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  • Writer's picturebellabriscoe

Punk goes K-Pop

I have always considered myself to be a loyal alternative music enjoyer. As a teenager, this definitely leaned a little bit into elitism when I refused to listen to 5 seconds of summer (coming from someone who had an immense One Direction phase… yeah) but I saw the error of my ways as I grew up and stopped listening to people on Tumblr. While I am still deathly devoted to pop-punk, I branched out to listen to pretty much everything… including k-pop.

I was about thirteen when I discovered the world of k-pop, via a video called “YouTubers React to K-Pop 3”. I only watched it because Dan and Phil were featured, so that should tell you exactly what time in my life it was. In the video, they watched the music video for DOPE by BTS and I was obsessed. A catchy beat and a slick dance routine was all it took for me to add the song to my playlist. For a long time it was the only k-pop song I knew until Spotify started to recommend other tracks. Some by BTS, but a lot from EXO. As a self-identifying “emo” teenager it was a dark secret that I had abandoned ship, but I later found out all of my friends jumped on the k-pop train too. I was always a casual fan, I couldn’t tell you the names of any of the members and definitely not what hair colour they had, but my k-pop playlist soon filled up with SHINEE and MONSTA-X too. For many years, it was deeply uncool to like k-pop, so I kept it to myself. Even after many of my friends fell head over heels for hundreds of groups and their hundreds of members, I had little interest beyond knowing the songs I liked. 

However, in 2022 I got bitten by the bug, long after my friends had moved on. I was definitely older than the general demographic for fangirl-ism at nineteen, but it was infectious. My trusty TikTok algorithm showed me a clip of a performance and it immediately rotted my brain. I trawled the comments to find the name of this mysterious individual. Felix. That was the start of the downward spiral. I quickly learnt the fancam was from a Stray Kids performance at something called MAMA so I took to YouTube to watch the full show. The dark visuals and gritty performance immediately spoke to my little alternative heart, it also helped that Felix was so pretty. Thanks to the powers that be with social media algorithms, I was immediately shown five hundred other videos of Felix and the rest of his members. I quickly fell in love with the group after binging all of the content I could find with English subtitles.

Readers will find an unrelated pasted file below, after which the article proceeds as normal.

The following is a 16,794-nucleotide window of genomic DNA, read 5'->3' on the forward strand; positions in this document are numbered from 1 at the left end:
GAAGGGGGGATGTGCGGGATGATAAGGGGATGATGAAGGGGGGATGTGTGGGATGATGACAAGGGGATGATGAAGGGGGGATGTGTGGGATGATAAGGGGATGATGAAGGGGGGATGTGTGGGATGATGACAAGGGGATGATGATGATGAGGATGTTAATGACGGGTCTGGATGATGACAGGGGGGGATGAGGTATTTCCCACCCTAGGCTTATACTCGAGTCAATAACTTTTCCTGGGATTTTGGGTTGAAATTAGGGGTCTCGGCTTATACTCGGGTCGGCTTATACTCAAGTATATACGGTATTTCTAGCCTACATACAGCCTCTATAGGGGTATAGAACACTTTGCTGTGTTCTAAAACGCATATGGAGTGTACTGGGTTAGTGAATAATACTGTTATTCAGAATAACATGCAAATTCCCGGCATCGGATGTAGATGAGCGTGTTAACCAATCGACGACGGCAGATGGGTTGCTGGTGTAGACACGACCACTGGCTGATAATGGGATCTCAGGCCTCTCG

The addiction hobby was solidified when I bought my first album. I had no idea there was so much merchandise! It certainly targeted my inner child who loved to collect anything. Sylvanian Families, Dan and Phil merchandise, Squishmallows, Funko POPs - what can I say, I love to have a hobby. My first album was Maxident GO Version, where I miraculously pulled Felix’ poster, photocard, and folding triptych. Perhaps I’m delusional but it definitely felt like a sign from the universe. 

At nineteen, I had truly stopped caring about other people’s opinions, and I listened to whatever music made me happy. Since joining “Stayville” aka Stray Kids fandom, I have noticed how many former and current alternative people have flocked to this group. There are a strangely large amount of similarities between rock music and k-pop. At least the side of the industry I follow, groups such as Stray Kids and ATEEZ have a lot of dark concepts, pounding beats and their costumes draw a lot of inspiration from alternative subcultures. 

It also seems the new wave of alternative music is taking a similar turn into electronic sounds, with songs like LosT by Bring Me The Horizon and V.A.N by Bad Omens and Poppy. I am excited to see if a k-pop group could break ground in the alternative scene through collaborations with influential artists such as these, and vice versa. Unfortunately, there is still a huge amount of elitism and xenophobia in the alternative music scene, but I hope to see big changes in the future.

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